Optimization of Agroinfiltration in Pisum sativum Provides a New Tool for Studying the Salivary Protein Functions in the Pea Aphid Complex


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Optimization of Agroinfiltration in Pisum sativum Provides a New Tool for Studying the Salivary Protein Functions in the Pea Aphid Complex
Frontiers in Plant Science
Guy Endrick, Boulain Hélène, Aigu Yoann, Le Pennec Charlotte, Chawki Khaoula, Morlière Stéphanie, Schädel Kristina, Kunert Grit, Simon Jean-Christophe, Sugio Akiko
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Aphids are piercing-sucking insect pests and feed on phloem sap. During feeding, aphids inject a battery of salivary proteins into host plant. Some of these proteins function like effectors of microbial pathogens and influence the outcome of plant–aphid interactions. The pea aphid (Acyrthosiphon pisum) is the model aphid and encompasses multiple biotypes each specialized to one or a few legume species, providing an opportunity to investigate the underlying mechanisms of the compatibility between plants and aphid biotypes. We aim to identify the aphid factors that determine the compatibility with host plants, hence involved in the host plant specialization process, and hypothesize that salivary proteins are one of those factors. Agrobacterium-mediated transient gene expression is a powerful tool to perform functional analyses of effector (salivary) proteins in plants. However, the tool was not established for the legume species that A. pisum feeds on. Thus, we decided to optimize the method for legume plants to facilitate the functional analyses of A. pisum salivary proteins. We screened a range of cultivars of pea (Pisum sativum) and alfalfa (Medicago sativa). None of the M. sativa cultivars was suitable for agroinfiltration under the tested conditions; however, we established a protocol for efficient transient gene expression in two cultivars of P. sativum, ZP1109 and ZP1130, using A. tumefaciens AGL-1 strain and the pEAQ-HT-DEST1 vector. We confirmed that the genes are expressed from 3 to 10 days post-infiltration and that aphid lines of the pea adapted biotype fed and reproduced on these two cultivars while lines of alfalfa and clover biotypes did not. Thus, the pea biotype recognizes these two cultivars as typical pea plants. By using a combination of ZP1109 and an A. pisum line, we defined an agroinfiltration procedure to examine the effect of in planta expression of selected salivary proteins on A. pisum fitness and demonstrated that transient expression of one candidate salivary gene increased the fecundity of the aphids. This result confirms that the agroinfiltration can be used to perform functional analyses of salivary proteins in P. sativum and consequently to study the molecular mechanisms underlying host specialization in the pea aphid complex.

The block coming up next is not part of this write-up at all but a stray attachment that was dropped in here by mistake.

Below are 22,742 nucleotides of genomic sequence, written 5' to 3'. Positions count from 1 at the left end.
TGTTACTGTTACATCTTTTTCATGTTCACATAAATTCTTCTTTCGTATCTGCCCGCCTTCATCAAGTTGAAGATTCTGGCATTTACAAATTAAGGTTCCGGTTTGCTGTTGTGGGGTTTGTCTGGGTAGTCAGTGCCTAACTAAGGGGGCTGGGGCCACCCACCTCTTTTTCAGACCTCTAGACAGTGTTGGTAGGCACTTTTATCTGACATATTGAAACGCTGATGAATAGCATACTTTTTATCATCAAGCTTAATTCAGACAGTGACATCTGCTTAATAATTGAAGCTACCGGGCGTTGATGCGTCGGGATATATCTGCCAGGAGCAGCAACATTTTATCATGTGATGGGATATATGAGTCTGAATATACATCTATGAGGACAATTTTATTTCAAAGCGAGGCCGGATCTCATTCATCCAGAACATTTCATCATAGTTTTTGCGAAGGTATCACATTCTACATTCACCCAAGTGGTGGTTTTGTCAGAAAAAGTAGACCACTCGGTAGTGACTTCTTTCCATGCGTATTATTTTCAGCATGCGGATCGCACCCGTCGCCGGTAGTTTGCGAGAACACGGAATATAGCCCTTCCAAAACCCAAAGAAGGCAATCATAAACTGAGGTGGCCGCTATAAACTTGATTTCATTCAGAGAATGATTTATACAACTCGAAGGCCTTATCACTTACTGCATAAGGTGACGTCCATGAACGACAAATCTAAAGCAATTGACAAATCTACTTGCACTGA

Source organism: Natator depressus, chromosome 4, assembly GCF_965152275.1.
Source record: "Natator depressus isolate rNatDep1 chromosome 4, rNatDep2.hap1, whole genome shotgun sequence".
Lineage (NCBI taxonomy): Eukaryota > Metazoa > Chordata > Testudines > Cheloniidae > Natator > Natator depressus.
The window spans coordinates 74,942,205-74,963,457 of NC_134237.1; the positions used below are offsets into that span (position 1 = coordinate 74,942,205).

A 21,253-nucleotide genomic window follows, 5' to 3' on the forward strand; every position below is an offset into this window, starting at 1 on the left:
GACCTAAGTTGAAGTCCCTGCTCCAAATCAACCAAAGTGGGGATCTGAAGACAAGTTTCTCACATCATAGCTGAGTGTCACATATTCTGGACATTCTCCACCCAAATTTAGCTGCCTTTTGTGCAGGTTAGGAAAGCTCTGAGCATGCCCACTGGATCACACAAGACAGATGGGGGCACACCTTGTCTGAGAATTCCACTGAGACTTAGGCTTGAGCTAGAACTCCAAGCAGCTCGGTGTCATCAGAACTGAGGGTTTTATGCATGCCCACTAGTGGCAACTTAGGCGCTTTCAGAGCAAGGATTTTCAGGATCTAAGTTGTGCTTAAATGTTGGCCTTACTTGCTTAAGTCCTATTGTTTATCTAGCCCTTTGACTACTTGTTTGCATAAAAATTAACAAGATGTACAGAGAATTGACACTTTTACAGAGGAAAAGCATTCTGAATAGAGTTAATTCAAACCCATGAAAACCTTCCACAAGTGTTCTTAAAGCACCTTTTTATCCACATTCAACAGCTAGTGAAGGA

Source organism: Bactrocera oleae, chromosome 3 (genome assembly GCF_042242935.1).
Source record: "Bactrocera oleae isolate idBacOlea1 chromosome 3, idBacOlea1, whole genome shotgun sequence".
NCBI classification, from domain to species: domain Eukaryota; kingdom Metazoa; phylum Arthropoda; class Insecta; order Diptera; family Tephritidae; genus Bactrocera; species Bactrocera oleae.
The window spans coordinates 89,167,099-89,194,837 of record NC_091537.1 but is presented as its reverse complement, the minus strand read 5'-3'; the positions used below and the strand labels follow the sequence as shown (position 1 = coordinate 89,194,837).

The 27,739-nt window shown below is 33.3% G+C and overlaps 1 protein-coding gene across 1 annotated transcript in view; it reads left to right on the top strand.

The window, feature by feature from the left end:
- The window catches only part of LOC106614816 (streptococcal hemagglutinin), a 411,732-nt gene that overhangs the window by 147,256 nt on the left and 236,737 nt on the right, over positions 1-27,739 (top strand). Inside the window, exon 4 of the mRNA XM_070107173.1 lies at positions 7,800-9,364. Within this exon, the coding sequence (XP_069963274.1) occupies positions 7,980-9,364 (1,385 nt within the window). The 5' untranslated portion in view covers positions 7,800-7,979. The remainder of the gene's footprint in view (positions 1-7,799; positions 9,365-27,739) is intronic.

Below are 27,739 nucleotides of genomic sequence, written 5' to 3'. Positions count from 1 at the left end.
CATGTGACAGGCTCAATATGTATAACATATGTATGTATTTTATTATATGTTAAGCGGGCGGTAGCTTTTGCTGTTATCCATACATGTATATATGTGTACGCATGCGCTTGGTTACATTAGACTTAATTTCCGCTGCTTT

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14/11/2022 16:12
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15/11/2022 6:39
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